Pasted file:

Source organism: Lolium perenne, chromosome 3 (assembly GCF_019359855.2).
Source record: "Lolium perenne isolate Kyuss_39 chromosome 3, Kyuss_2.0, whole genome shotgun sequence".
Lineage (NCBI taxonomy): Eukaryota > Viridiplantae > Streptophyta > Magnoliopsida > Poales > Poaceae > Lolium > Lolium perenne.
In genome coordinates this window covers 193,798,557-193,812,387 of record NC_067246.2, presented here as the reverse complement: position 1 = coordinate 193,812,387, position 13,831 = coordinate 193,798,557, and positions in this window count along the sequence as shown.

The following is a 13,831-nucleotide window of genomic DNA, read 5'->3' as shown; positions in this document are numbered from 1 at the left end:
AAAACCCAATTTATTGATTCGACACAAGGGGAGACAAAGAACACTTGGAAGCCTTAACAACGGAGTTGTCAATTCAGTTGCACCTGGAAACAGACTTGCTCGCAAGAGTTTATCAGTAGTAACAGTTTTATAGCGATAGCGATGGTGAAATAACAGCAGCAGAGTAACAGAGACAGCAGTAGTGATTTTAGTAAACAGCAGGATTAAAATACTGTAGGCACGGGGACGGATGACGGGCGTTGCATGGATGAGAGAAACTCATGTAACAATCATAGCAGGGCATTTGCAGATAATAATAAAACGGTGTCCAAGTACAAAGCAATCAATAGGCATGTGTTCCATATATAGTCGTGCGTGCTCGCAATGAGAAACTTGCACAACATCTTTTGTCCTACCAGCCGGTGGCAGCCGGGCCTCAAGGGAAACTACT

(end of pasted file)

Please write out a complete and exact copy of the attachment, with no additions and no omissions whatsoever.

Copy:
Source organism: Lolium perenne, chromosome 3 (assembly GCF_019359855.2).
Source record: "Lolium perenne isolate Kyuss_39 chromosome 3, Kyuss_2.0, whole genome shotgun sequence".
Lineage (NCBI taxonomy): Eukaryota > Viridiplantae > Streptophyta > Magnoliopsida > Poales > Poaceae > Lolium > Lolium perenne.
In genome coordinates this window covers 193,798,557-193,812,387 of record NC_067246.2, presented here as the reverse complement: position 1 = coordinate 193,812,387, position 13,831 = coordinate 193,798,557, and positions in this window count along the sequence as shown.

The following is a 13,831-nucleotide window of genomic DNA, read 5'->3' as shown; positions in this document are numbered from 1 at the left end:
AAAACCCAATTTATTGATTCGACACAAGGGGAGACAAAGAACACTTGGAAGCCTTAACAACGGAGTTGTCAATTCAGTTGCACCTGGAAACAGACTTGCTCGCAAGAGTTTATCAGTAGTAACAGTTTTATAGCGATAGCGATGGTGAAATAACAGCAGCAGAGTAACAGAGACAGCAGTAGTGATTTTAGTAAACAGCAGGATTAAAATACTGTAGGCACGGGGACGGATGACGGGCGTTGCATGGATGAGAGAAACTCATGTAACAATCATAGCAGGGCATTTGCAGATAATAATAAAACGGTGTCCAAGTACAAAGCAATCAATAGGCATGTGTTCCATATATAGTCGTGCGTGCTCGCAATGAGAAACTTGCACAACATCTTTTGTCCTACCAGCCGGTGGCAGCCGGGCCTCAAGGGAAACTACT